I can tell from all the less than subtle clues the holidays are among us. I love the holidays. Oh, not the shopping so much or the insane commercials where even children are encouraged to overspend allowances they don’t have to give mom a Forever diamond, but I do love the lights, the colors, the music, and the overall feel. When I was a kid I waited anxiously for Christmas morning. I would run into my parent’s bedroom to announce the big day never realizing they had gone to bed just two hours ago after putting toys together with too many parts, searching for batteries not included, wrapping, and then sneaking everything under the tree.
As I grew up I admit I spoiled my children with what I hoped would lend itself to the same magic I knew. I’m not sure it did. Sure, I saw the gleam in their eyes. There was the heartfelt thank you. The jaw dropping moments followed by squeals of delight, but did they really understand the magic?
I was at an event the other night presented by Second Stage, which is a repertoire company that is part of the Murrells Inlet Community Theatre. They present performance from various artists including monologues, one act plays, and poetry. On this particular night a writer from SCWW read some of his short stories mainly about his life as a child and his relationship with his father. That and the songs performed by the flutists made me homesick for days gone by and wondering if the things we hold dear will endure.
I am part of the ‘in-between’ generation. That isn’t the official name. I believe the official name is baby boomer, but I don’t think it really represents my generation. I grew during the 60’s, rose to some resemblance of maturity in the 70’s, started a family in the 80’s, worked through the 90’s, and imagined retirement in the 21st century. Through it all, I was on the cusp. I was between women’s rights when women didn’t usually hold jobs but my mom did, when Vietnam anti-war protested occurred daily while many still recalled the heroic moments of WWII. I came of age when Elvis was king and the Rolling Stones were Helter Skeltor. I was in between the end of something and the beginning of something else with one foot in each place.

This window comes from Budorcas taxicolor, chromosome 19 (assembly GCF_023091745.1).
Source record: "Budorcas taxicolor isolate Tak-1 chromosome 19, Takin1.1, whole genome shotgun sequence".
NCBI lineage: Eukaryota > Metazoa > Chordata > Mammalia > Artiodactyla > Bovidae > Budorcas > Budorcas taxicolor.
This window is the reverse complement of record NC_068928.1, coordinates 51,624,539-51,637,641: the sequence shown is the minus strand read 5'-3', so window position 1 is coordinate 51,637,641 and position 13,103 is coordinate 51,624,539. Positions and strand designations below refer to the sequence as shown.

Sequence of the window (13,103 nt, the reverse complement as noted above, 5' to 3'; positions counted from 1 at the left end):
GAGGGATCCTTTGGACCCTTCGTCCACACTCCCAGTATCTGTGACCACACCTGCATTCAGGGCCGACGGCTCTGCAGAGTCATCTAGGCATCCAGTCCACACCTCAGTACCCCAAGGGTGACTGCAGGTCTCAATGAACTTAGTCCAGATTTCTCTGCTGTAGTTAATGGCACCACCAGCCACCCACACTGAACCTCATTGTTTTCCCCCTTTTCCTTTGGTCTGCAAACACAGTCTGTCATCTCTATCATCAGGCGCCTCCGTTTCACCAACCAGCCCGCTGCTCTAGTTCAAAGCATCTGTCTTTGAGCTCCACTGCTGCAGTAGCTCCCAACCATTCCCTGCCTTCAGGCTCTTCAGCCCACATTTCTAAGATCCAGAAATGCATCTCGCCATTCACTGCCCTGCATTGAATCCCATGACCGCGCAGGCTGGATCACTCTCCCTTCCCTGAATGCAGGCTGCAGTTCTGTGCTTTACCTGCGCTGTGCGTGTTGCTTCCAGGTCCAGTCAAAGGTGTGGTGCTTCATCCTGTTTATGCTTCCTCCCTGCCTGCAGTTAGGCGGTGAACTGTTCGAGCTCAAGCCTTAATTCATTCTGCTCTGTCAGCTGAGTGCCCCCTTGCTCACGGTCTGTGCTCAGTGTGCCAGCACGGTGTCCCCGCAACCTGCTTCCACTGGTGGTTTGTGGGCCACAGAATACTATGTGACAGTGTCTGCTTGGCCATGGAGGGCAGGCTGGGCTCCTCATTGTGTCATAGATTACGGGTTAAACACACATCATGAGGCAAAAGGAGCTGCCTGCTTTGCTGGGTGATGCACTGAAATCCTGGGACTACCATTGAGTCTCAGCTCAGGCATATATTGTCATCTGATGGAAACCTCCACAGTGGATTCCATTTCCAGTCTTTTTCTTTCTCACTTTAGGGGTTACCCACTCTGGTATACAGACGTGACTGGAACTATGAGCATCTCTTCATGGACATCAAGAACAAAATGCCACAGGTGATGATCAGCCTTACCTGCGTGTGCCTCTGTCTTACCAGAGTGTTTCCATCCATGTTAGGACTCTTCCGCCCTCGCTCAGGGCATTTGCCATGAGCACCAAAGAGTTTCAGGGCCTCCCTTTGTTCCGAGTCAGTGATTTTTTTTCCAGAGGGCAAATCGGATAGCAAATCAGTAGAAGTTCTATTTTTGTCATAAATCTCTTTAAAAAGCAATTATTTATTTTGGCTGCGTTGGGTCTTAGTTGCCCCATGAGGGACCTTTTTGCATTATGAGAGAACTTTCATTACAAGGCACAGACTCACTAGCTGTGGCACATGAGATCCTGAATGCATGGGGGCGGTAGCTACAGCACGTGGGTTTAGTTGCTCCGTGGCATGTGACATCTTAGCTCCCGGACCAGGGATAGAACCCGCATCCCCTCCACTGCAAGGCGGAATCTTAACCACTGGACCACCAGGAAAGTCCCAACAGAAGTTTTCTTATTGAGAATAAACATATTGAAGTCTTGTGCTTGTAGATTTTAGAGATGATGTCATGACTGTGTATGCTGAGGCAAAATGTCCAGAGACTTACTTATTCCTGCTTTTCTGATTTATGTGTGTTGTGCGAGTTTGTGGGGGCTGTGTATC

In my generation there was family. In my case a huge Italian family who had parties every Saturday night for no reason and it lasted into Sunday where, as a kid, you fell asleep wherever you could push a cousin out of the way and curl up into a ball. Your mom woke you for church and off you went. In family we learned the traditions and none meant more than the holidays surrounding Christmas. The magic wasn’t just in the getting, it was in the giving. It was visiting Grandma and Aunt Ann. It was smiling with glee over socks that your Godmother gave you and actually looking forward to it later in life because it was tradition. It was listening to Christmas songs of Bing Crosby and Dean Martin and Perry Como even through it wasn’t the music you preferred. At the event I attended, one of the songs was introduced as a Judy Garland song first sung in 1942. That was way before I was born and yet, I knew the song.
Is family and tradition lost? Did my generation of in-betweeners do all we could to keep it alive? Were we so concerned with not aging, not being cool, not appearing “old school” that we forgot to bring our children up with a sense of tradition? I would hate to see the old songs die. I’d regret deeply if my children didn’t cherish stories of others born just before television. In the world today, I find myself in-between again. You don’t call on the phone, you text. You don’t drive to meetings, you have webinars, you don’t write letters, you hang-out for video chats, sure it’s nice, convenient but it doesn’t bring the smells of the holidays, the squeals of delights, the laughter of seeing your uncle drink too much eggnog, or the joy of hearing Oh Come All Ye Faithful sung by Duke Ellington.
Recently, I received a text from my son who lives over 800 hundred miles away. Included was a picture of an old ceramic Christmas tree, about four feet high that my grandmother made years ago and gave to me. I left it for him when I moved south and I guess I figured he’d forget about it. Well, he got it out from the attic without me saying a word and placed it on his bookcase. Happily he lit the tree and sent me the photo with a note: “Merry Christmas, Mom. This might be the only decoration I put up but it’s one that means a lot.” That put a smile on my face. I guess he does get it.
I hope you and your family share some traditions this year and hold on, even a tiny bit, to family.